An Archbishop in Iraq has said he thinks Christianity is on the brink of completely disappearing in his country because of the effects of ISIS. Catholic Archbishop Bashar Warda of Erbil stated: “Christianity in Iraq is perilously close to extinction.” Archbishop Warda said that Iraq’s Christian presence has been decimated over the last two decades. He said: “In the years prior to 2003, we numbered as many as one-and-a-half million, 6% of Iraq’s population. Today, there are as few as 250,000 of us left. Those of us who remain must be ready to face martyrdom.” Archbishop Warda said that, although ISIS has been driven out of northern Iraq, the ideology it spawned is still present.
“The defeat of ISIS has not seen the defeat of the idea of the re-establishment of the Caliphate.” And with the idea of the Caliphate there comes all the formal historical structures of intentional inequality and discrimination against non-Muslims. “I speak here not only of Iraq. We see leaders in other countries in the Middle East who are clearly acting in a way consistent with the re-establishment of the Caliphate.” Speaking about the ISIS invasion that led to the displacement of more than 125,000 Christians and the loss of their homes and businesses, he said: “Our tormentors confiscated our present while seeking to wipe out our history and destroy our future.
“This was an exceptional situation, but not an isolated one. It was part of the recurring cycle of violence in the Middle East over 1,400 years. With each successive cycle, the number of Christians falls away, till today we are at the point of extinction.” Archbishop Warda also challenged western countries, saying: “Will you continue to condone this never-ending, organised persecution against us? “When the next wave of violence begins, will anyone on your campuses hold demonstrations and carry signs that say, ‘We are all Christians’? “And yes I do say, the ‘next wave of violence’, for this is simply the natural result of a ruling system that preaches inequality, and justifies persecution.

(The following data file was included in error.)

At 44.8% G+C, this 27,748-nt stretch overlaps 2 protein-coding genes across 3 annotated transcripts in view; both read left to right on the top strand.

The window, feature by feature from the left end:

The equation is not complicated.” He added: “We Christians are a people of hope. But facing the end also brings us clarity, and with it the courage to finally speak the truth. “Violence and discrimination against the innocents must end. Those who teach it must stop.” Archbishop Warda also spoke of the need for forgiveness and reconciliation between the country’s different religious groups. “And so we say to our Muslim neighbours, learn this from us. Let us help you heal. Your wounds are as deep as ours. We know this. We pray for your healing. Let us heal our wounded and tortured country together.”
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